AMY GOODMAN: And what is your assessment right now? I mean, the midterm elections are a few days away. You have these horrific white supremacist, racist, anti-immigrant, anti-Semitic attacks that have all taken place within a week, from the letter bomber to the attacks on African Americans in Kentucky to the 11 Jewish worshipers who were gunned down in Pittsburgh. President Trump wants to pivot away from this—the alleged shooters, the attackers quoting President Trump—so he throws this out. Many say this will not stand after the election; he is just revving it up to go along with “invaders” from the south, as he puts it. But there are others who are deeply concerned that he is signaling now what he will do after the midterms. You have Lindsey Graham saying he’ll introduce a bill. Your thoughts, as a historian of U.S. history, where this goes, Professor Jones?
MARTHA JONES: Absolutely. I’m a student, if you will, of birthright citizenship, and so I have followed the president’s rhetoric, the chatter, if you will, of his base, but I have also followed the work of some of our—scholars from some of our most eminent institutions of higher learning, who, for a very long time, have been critics of and aiming for the 14th Amendment and its birthright provision. Certainly, there is something seemingly opportunistic in President Trump’s announcement or revelation—right?—of his intent in this particular week. But I want to remind your viewers that this rhetoric extends back to at least 2015, when candidate Trump made clear his intention of challenging, troubling, undoing, curtailing the effect of the 14th Amendment’s birthright provision. I don’t think this is a casual or off-the-cuff or improvisational gesture by the president. This has been on his agenda for many years, and now we are seeing it begin to get traction.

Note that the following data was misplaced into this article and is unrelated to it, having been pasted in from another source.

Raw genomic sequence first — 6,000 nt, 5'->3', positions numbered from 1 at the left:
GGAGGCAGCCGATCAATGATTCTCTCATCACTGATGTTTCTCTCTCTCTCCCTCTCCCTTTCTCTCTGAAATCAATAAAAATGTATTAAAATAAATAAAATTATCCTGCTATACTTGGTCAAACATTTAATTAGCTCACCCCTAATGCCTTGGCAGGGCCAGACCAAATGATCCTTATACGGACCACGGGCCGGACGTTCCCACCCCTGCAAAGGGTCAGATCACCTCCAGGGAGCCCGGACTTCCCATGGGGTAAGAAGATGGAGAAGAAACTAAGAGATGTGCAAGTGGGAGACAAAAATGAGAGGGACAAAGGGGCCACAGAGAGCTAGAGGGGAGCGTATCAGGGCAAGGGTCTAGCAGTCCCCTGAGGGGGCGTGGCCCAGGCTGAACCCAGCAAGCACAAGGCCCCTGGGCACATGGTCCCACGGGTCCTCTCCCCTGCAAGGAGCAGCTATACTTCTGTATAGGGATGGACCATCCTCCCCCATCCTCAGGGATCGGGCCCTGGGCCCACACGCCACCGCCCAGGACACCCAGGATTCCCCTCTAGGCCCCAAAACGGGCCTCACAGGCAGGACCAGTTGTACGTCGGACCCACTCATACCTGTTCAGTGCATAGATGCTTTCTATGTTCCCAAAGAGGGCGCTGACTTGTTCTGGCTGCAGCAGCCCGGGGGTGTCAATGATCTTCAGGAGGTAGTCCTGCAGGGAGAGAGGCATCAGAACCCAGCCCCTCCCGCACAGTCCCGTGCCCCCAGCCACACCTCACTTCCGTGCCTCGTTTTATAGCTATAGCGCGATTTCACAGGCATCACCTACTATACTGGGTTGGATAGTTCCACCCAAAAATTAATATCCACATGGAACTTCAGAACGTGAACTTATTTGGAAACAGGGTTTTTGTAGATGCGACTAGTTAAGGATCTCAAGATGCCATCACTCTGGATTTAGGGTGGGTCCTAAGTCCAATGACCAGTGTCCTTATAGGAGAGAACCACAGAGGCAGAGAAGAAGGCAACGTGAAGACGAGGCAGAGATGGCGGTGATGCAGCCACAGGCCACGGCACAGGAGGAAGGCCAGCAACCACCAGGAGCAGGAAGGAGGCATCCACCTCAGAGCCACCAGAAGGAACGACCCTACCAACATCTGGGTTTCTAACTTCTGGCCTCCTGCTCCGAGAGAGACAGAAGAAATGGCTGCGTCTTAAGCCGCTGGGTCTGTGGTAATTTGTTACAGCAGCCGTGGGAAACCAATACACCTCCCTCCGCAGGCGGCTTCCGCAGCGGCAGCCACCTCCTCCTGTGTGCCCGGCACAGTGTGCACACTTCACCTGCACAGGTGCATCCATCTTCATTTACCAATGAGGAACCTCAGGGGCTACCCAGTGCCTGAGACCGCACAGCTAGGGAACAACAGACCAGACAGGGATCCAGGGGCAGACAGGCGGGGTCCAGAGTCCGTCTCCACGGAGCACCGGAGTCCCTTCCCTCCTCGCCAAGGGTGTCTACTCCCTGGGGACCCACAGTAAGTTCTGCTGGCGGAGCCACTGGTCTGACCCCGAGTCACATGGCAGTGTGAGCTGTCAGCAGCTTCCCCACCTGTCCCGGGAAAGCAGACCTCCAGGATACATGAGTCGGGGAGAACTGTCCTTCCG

AMY GOODMAN: I mean, it’s very interesting. He said he consulted his lawyers. His White House lawyer, McGahn, has left. The new one has not even come in yet. It’s a real question who exactly he has consulted.
Martha Jones, the author of the new book Birthright Citizens: A History of Race and Rights in Antebellum America. It is just out. She’s the Society of Black Alumni presidential professor and professor of history at Johns Hopkins University. She’s also the co-president of the Berkshire Conference of Women Historians.
When we come back, we head south to Brazil. What does the election of the far-right Army captain Bolsonaro, who praises the military dictatorship, mean for Brazil, for Latin America, for the United States and the world? Stay for us.
AMY GOODMAN: Protesters singing in the streets of Pittsburgh during President Trump’s visit at the Tree of Life synagogue. It’s believed all local elected officials boycotted his visit yesterday. Thousands protested in the streets.